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Okay, I’ll give you my thoughts on ChatGPT

It’s the topic du jour, and since I was the person who predicted the path we’re now on, I’ve been getting some requests for my thoughts about OpenAI’s ChatGPT, which is currently busy cranking out thousands of poorly-written articles about itself for publication by every news outlet in the world.

I’ve ignored every request to comment on ChatGPT, including on whether it should be welcomed into schools or blocked, whether this means the end of Google, how it will change SEO, and whether ChatGPT will mean the end of human-to-human relationships as people find out they enjoy being lied to by a computer much more than by another person.

I’m not quite ready to write my thoughts on how ChatGPT will cause the end of the world or bring about a work-free future of leisure and bad novels that never end, but I have some observations about my reaction to playing around with it that I’d like to share.

Observation #1: I don’t want it

As someone who has just come off a year of writing and editing three books about computer programming, at a rate of approximately $10/hour, I hate that any reader or editor might look at what I’ve written and say, “Why did we pay Chris $10/hour to write about JavaScript when we could have had ChatGPT do it for free?” Or, even worse, I fear that the day will come when an editor or publisher says to me, “You write so fast. Are you having ChatGPT write your books now?”

To attempt to head off both things: Can AI make spelling and coding errors like I can? I don’t think so! I can type really fast (thanks 7th grade!) and I’m sort of dyslexic, so I don’t notice that I’ve reversed words or substituted “futon” for “function” (as in “JavaScript futons are objects”), and my writing not only keeps me employed, it also keeps a giant fleet of expert copyeditors, technical editors, proofreaders, and Amazon reviewers gainfully employed. Give my projects to artificial intelligence and you might as well kiss your job goodbye too.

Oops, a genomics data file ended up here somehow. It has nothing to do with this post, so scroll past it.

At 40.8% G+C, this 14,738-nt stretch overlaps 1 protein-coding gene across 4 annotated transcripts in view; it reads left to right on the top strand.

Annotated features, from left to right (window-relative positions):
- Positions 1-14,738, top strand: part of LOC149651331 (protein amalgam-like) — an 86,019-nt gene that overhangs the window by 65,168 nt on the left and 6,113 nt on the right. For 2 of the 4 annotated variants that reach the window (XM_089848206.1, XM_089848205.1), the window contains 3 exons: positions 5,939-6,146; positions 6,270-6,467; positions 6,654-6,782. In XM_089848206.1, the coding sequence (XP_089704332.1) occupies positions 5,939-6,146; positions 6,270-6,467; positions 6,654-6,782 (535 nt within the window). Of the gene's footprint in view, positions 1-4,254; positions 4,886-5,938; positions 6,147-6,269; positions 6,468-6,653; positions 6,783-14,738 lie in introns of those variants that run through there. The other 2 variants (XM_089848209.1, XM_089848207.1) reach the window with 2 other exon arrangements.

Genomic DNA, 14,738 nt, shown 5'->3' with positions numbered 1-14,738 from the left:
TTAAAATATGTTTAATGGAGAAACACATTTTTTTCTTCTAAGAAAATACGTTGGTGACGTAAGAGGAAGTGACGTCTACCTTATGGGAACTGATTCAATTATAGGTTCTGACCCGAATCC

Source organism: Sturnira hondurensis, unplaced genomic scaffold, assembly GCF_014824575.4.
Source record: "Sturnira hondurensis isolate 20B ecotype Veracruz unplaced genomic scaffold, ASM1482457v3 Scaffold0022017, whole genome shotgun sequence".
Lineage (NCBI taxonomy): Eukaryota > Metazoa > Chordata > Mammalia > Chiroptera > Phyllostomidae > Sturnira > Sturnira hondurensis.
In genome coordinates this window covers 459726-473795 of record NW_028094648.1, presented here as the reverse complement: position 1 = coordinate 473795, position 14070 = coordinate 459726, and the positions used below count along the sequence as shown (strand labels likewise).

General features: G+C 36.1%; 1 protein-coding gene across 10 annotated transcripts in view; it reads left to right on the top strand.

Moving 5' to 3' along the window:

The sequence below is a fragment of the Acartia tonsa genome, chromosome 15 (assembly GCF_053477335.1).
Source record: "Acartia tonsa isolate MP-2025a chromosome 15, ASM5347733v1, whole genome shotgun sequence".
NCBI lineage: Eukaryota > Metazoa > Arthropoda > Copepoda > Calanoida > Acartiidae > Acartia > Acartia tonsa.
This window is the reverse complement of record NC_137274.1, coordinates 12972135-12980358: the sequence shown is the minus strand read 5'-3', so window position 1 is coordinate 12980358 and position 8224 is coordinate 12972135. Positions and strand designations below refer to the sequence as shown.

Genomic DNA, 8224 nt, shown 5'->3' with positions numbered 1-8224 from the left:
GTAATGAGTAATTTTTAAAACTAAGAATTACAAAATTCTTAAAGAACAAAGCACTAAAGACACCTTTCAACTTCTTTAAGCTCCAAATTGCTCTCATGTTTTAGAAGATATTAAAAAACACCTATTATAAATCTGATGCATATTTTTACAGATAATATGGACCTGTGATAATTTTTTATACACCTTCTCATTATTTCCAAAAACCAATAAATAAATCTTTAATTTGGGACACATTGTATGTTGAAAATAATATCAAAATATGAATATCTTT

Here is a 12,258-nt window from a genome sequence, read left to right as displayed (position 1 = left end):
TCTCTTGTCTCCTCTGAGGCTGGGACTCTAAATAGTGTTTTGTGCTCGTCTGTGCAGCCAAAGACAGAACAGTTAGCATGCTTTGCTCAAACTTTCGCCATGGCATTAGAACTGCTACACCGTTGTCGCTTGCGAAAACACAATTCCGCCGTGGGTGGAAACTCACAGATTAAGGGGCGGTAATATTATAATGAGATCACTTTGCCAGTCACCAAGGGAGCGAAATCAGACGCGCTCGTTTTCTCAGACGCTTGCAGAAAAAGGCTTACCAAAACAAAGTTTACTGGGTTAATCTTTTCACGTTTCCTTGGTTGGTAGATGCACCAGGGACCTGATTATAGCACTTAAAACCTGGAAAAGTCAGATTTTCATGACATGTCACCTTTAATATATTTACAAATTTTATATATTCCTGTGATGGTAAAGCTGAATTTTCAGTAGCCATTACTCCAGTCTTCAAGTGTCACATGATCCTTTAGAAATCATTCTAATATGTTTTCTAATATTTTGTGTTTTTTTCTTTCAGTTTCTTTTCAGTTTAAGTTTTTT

Observation #2: I’m an old fuddy-duddy

As someone who tries to keep an open mind about things, I struggle with the following probabilities and conflicting feelings:

  1. A world in which someone can type any garbage prompt into ChatGPT and get back a grammatically correct, if not factually correct, response, or where someone can tell ChatGPT to express their half-baked ideas (or worse) in a coherent way will likely lead to a world in which learning to write is no longer valued.
  2. A world in which ChatGPT is baked into Gmail and MS Word is a world in which I won’t have to gag from seeing so much bad writing every day.
  3. Kids today are dumb and they’re just going to get dumber.

I never wanted to be the person who grows up to say that kids today have it easy, but there you have it. I’ve worked with people who think tracing a cartoon or otherwise copying someone else’s drawing is the same as making their own art. People have claimed to be “computer geniuses” in job interviews with me who list the fact that they know how to post on Instagram as proof. Arrg.

Observation #3: I could use this

If you know what you’re doing and how machine learning works, and how to distinguish truth from fiction, and how to write code, and how to write English, AI tools can actually be helpful for generating ideas or for triggering creativity.  There are plenty of possibilities that I’ve considered, and I’ve even used AI to assist me with writing the type of mindless code that counts more as typing than actually coding. It’s even saved me time. But, would I trust AI to write a computer program in a language I don’t know inside and out? Would I let AI write something I’d ever submit to a publisher? Would I ever accept that giving ChatGPT a prompt and pasting the result on your web site or into MS Word is in any way a creative act? No.

Conclusion

A lot of articles about ChatGPT today end with conclusions similar to “Well, it’s a great tool, but you can’t rely on things it writes to be factually correct. So therefore, we’ll all still have jobs forever.” That’s not the way I see it. The “factually correct” part is the easiest part to fix, and it will be fixed as soon as someone hooks an AI like ChatGPT up to Google.

Unlike every ChatGPT-generated article I’ve seen, I’m not going to tie this up in a neat little summary. I’ll write more and talk more about my latest end-of-the-world scenario soon.